One of the many challenges of being a photo editor today is understanding your publication's platforms -- and identifying opportunities to try something visually exciting on them. When I found out, back in November 2013, that Fabien Cousteau planned to embark on a 31-day underwater mission on the world's only habitable underwater science lab, I immediately wanted to take TIME's readers on a dive around the coral-covered submersible.
But how could we make our audience feel like they were actually on a scuba dive? What would be the most immersive experience? An interactive 360-degree panoramic video seemed to be the answer. But with the project approved, a problem arose: how would we shoot that kind of video 60 feet below the ocean's surface?
After much research and many phone calls, I came across a man called Michael Kintner, the founder and inventor of 360Heros, a company that makes one of the only 360-degree underwater video rigs. Kintner worked with us not only to train our cinematographers on how to shoot with the underwater rig while scuba diving, but also by stitching together the video and displaying the end product in an interactive player.
In the end, it took us three different shoots, with three different cinematographers, on three different days (due to low visibility and strong currents) to get the perfect continuous shot around Aquarius -- followed by many more hours of video stitching, development work, and video editing. The result is Deep Dive, which you can explore here.
Below, TIME talks to Kintner about his 360Heros products and the making of our first underwater 360-degree video.
Mia Tramz: Tell us how you created the 360Heros line of products.
Michael Kintner: I had been flying helium blimps as part of my aerial photography company called AmazingAerialPhotos.com. Back in 2010 and 2011, I wanted to be able to take 360-degree photos from my blimp in one pass. In order for me to create these, I had rigged a remote control assembly on the bottom, so as soon as I flipped the trigger, it would rotate the camera, take a picture, rotate the camera, take a picture, and we could take spherical photos from the air.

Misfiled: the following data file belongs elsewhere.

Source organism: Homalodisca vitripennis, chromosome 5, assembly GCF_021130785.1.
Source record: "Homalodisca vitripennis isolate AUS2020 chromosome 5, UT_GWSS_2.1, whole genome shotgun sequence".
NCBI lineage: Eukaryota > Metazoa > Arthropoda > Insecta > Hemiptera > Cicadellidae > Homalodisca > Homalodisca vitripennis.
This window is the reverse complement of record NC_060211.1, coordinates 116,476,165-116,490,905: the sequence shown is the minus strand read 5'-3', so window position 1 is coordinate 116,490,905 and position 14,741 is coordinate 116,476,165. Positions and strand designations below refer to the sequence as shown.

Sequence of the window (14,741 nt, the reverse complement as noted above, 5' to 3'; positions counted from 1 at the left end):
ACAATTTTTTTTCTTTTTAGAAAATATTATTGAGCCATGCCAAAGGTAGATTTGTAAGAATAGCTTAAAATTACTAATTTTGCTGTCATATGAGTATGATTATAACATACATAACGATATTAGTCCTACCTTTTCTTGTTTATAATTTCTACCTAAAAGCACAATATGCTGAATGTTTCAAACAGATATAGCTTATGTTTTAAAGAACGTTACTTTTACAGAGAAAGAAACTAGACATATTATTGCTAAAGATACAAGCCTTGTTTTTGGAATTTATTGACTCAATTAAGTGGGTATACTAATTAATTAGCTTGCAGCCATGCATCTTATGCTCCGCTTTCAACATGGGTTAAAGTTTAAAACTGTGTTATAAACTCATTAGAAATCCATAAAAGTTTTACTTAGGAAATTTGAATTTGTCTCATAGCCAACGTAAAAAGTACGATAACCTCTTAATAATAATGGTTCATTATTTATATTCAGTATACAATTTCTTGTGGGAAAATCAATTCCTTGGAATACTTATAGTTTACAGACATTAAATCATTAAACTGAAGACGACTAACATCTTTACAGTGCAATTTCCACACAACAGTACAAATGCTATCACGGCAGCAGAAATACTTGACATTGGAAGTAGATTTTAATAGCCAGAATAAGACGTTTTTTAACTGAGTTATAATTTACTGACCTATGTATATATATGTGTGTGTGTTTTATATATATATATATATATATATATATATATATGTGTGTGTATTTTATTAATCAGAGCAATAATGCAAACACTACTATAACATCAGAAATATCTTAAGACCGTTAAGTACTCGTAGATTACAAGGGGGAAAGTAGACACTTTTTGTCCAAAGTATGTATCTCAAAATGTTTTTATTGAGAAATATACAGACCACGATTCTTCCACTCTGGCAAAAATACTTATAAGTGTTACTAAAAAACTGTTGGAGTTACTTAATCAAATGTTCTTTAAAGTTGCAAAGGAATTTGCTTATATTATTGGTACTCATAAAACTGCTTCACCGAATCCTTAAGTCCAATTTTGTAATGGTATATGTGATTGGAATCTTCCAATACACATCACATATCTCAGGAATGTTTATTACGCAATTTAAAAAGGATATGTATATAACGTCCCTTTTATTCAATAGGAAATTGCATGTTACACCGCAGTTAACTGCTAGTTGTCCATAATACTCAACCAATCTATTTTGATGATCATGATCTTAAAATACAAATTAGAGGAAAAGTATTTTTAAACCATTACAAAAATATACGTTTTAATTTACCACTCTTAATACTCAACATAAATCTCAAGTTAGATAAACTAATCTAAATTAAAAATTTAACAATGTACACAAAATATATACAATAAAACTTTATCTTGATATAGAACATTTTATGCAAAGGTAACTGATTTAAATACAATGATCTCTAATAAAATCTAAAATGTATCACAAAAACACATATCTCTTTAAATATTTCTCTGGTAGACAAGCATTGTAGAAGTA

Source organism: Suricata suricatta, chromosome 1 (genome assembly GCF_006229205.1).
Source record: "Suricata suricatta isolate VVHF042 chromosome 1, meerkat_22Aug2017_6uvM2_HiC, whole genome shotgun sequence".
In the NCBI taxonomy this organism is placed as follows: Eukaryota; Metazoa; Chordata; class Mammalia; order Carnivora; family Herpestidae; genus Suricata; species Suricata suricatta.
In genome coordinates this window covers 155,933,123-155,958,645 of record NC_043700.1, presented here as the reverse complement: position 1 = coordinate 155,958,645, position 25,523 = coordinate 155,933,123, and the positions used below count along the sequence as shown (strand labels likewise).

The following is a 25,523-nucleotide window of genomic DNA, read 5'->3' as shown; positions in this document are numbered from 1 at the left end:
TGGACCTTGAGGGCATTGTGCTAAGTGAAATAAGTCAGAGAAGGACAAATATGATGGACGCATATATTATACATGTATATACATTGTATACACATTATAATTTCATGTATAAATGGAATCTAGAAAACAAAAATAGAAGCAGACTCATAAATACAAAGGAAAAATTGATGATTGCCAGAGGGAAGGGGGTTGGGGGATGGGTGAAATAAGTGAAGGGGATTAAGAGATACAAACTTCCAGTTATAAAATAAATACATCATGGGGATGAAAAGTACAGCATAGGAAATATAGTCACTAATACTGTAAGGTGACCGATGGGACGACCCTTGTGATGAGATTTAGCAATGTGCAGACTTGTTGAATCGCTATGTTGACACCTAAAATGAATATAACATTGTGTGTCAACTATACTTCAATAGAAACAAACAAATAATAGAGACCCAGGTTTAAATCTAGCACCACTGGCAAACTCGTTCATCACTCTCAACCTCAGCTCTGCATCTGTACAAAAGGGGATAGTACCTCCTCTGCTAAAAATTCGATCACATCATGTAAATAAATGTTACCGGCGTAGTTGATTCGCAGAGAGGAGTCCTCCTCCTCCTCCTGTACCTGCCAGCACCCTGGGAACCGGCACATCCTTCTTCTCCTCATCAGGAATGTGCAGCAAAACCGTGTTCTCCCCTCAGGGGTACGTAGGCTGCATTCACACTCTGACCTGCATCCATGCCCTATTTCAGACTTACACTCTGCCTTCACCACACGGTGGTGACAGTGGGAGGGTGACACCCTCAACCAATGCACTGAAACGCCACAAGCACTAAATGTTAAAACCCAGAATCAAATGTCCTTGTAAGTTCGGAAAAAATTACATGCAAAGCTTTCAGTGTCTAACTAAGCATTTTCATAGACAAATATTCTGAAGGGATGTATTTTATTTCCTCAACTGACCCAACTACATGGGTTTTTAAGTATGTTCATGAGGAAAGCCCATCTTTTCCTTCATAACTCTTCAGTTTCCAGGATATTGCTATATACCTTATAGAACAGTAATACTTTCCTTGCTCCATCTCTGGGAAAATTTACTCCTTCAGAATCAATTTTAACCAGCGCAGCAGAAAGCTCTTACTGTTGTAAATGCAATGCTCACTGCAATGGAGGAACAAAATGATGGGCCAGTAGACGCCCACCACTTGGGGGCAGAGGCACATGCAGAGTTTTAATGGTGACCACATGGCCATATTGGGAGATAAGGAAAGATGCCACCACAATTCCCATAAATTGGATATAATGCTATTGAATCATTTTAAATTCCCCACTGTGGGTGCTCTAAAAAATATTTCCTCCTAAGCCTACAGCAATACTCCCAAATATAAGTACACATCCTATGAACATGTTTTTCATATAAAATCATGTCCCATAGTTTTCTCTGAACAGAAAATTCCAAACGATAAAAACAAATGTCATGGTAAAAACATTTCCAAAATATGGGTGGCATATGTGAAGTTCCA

At that time, I was using the [GoPro] Heros in a manual configuration and doing a partial 360 view. Then we were slicing the videos manually, synching up the cameras manually, and then using a batch routine to literally stitch all the photos together. It was really time consuming.
MT: And at what point did you make the decision to create your own product?
MK: I started researching 3D printers in 2011, and then I actually created my first model in November of 2011.
MT: You 3D-printed the first model?
MK: Yes. Matter of fact, all of my models are 3D-printed even today. They're exclusively printed from 3D Systems at the moment, and we have future plans of doing injection mold, which is really close to being done.
We have eight different model types that we create now for filming a wide variety of sequences, whether it's on the ground or below water. And the nice part about it is I can adapt the models as we learn. So if GoPro comes out with a brand new camera, within four days, based upon the engineering software that I wrote, I'll have a brand new adapter for all of my rigs.
MT: With the underwater rig and the other products, what was the biggest road bump you hit while you were developing these products?
MK: The biggest road bump was the underwater 360 video. GoPro cameras are awesome cameras. I mean, it's amazing the power that you have in that little housing. But the problem is when the camera is out of water, you have a field-of-view of around 170 degrees. You take that same camera underwater and the field-of-view changes to 130 degrees. So you lose 40 degrees field-of-view, and as soon as you do that, you can no longer stitch [the images together] because you don't have enough data.
The challenge was to create a dome (patent pending) that I could snap onto the GoPro cameras to restore that field-of-view underwater.
MT: How did you go about creating that dome?